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Research Article

Open Access Peer-reviewed

Samia Mederessi^{ }, Slaheddine Hallara

Published online: April 23, 2018

Oil markets are more competitive and volatile than ever before. This places the accurate and reliable measurement of market risks in the crucial position for both investment decision and hedging strategy designs**.** This paper attempts to measure risks in the oil market using Value at Risk (VaR) theory. To estimate VaR at higher accuracy and reliability, this paper proposes Wavelet Denoised Value at Risk (WDNVaR) estimates and compared with classical ARMA-GARCH approach. Performances of both approaches have been tested and compared using Kupiec backtesting procedures. Empirical studies of the proposed Wavelet Denoised Value at Risk (WDNVaR) have been conducted on two major oil markets (I.e. WTI & Brent). Experiment results confirm that WDNVaR improves the accuracy and reliability of VaR estimates over traditional ARMA-GARCH approach significantly, which results from its capability to clean up the data and alleviate distortions introduced by outliers.

Crude oil markets can be volatile and risky. The world crude oil prices have risen dramatically during the past decade. However, oil prices did not sustain a constant rise – rather, they showed high volatility, reflecting market conditions such as political turmoil, supply disruptions, unexpected high demand and speculation.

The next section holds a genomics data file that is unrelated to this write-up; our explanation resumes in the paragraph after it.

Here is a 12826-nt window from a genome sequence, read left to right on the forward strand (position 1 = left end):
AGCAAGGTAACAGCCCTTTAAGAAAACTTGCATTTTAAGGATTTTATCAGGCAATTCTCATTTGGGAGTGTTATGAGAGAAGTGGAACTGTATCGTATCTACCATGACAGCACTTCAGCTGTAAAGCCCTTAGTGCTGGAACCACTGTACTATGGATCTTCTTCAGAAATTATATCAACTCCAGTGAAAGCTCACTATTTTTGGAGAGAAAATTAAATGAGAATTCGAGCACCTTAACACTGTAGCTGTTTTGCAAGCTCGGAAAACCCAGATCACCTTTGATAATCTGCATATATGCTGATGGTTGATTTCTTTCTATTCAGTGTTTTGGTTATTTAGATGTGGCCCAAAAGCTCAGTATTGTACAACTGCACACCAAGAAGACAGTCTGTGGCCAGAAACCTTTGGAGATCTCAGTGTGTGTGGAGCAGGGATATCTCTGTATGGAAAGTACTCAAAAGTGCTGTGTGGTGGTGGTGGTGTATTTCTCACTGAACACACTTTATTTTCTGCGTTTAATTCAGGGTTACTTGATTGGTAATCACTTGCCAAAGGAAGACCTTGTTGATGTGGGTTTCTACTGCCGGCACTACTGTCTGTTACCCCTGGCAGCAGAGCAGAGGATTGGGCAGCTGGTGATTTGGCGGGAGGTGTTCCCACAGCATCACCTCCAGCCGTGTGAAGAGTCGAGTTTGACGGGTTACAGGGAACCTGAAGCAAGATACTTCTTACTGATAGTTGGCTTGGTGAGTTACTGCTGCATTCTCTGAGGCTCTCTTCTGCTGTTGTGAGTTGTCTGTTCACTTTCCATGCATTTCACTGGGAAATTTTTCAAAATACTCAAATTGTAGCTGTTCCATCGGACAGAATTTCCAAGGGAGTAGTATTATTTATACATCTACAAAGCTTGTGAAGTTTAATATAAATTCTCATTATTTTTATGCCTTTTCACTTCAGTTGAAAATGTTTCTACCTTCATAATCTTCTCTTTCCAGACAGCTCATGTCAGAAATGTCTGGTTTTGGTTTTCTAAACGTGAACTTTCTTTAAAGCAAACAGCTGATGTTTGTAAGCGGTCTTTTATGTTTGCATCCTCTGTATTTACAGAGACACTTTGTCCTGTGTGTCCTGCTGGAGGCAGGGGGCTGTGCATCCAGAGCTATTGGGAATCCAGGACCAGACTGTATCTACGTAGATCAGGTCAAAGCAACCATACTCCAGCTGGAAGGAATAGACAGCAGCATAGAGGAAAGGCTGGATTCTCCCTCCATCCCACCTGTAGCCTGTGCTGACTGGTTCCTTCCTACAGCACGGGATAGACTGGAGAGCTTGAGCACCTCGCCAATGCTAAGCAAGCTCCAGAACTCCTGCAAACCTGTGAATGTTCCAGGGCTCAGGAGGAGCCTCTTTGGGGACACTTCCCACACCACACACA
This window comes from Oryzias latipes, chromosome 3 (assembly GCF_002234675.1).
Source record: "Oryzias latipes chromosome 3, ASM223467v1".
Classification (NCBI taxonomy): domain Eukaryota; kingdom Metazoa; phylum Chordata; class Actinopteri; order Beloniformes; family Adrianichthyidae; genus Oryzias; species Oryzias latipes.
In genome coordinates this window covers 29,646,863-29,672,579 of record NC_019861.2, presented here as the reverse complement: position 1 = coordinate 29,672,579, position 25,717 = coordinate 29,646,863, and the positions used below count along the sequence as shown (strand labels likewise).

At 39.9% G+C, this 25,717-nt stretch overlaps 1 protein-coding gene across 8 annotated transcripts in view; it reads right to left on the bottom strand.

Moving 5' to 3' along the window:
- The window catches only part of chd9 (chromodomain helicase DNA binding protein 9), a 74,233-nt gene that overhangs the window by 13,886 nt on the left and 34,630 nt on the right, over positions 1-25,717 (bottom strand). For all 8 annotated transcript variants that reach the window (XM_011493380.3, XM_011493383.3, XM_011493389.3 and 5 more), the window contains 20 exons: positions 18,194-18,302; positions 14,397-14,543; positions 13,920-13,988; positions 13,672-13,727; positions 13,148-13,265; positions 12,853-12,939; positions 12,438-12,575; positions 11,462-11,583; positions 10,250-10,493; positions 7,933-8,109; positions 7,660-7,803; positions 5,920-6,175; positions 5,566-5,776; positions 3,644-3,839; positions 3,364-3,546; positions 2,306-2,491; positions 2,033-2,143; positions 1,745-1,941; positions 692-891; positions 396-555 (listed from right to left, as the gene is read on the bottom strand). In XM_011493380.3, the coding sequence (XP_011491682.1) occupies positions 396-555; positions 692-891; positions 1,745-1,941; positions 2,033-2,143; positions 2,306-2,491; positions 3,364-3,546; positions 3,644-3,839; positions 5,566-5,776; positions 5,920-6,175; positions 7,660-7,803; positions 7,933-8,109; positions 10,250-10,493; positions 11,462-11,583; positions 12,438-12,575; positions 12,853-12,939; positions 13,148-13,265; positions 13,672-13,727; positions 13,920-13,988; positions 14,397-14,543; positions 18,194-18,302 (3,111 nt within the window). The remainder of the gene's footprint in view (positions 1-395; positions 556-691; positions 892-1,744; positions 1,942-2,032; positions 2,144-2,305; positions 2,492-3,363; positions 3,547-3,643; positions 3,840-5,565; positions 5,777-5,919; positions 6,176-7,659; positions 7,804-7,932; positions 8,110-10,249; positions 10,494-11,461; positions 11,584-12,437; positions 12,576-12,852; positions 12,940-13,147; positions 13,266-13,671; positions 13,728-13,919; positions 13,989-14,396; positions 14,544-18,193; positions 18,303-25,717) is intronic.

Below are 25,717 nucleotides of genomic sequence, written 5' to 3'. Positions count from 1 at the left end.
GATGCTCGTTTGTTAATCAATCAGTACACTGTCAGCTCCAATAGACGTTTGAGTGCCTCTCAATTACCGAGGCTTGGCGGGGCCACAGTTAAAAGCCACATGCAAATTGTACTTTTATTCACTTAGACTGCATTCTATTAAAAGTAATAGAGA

Oil markets have long been the most volatile ones since shocks and the associated risks of losses could prevail in the market due to low inventory level hindered by extremely high storage costs. As the role of market forces increase continuously with the shifts of market from more managed market agreement to the more flexible market based environment, market is getting more volatile and vulnerable to unexpected extreme events ^{ 1}. Thus proper measurement and management of market risks are increasingly valued by investors to protect themselves against adverse market movements.

This paper investigates the risk measurement issue in oil markets. The measurement of risks in oil markets are complicated processes since oil prices receive joint influences from numerous risk factors. To name just a few, these may include economic aspects, weather changes, political aspects, military, natural disasters, market sentiments and speculations, etc ^{ 2, 3}.

Value at Risk (VaR), as the latest development in the risk management field, is adopted in this paper to quantify and measure market risks. VaR estimates the potential loss from market risk across an entire portfolio, using probability concepts by identifying the portfolio containing fundamental risks, allowing an underlying quantifiable and managearable risk factors decomposition of this latter.

Standard VaR estimates take the mathematical form as in equation (1), which means “we are percent certain that we will not lose more than of our investment in the next t days under normal market conditions ^{ 4}:

(1) |

Where,denotes the value of the portfolio at time t and is the confidence level.

Several methods for VaR estimation have mainly been tried through the following three approaches:

The parametric approach, also called variance-covariance approach is more popular than its more complex and sophisticated non-parametric counterpart, the simulation approach. This approach, implemented as either historical simulation or Monte Carlo simulation, is computationally demanding and very costly as well. When the approach is parametric, it is based on the assumption that returns are distributed normally. The parametric approach is flexible, easy to understand and widely accepted ^{ 5}.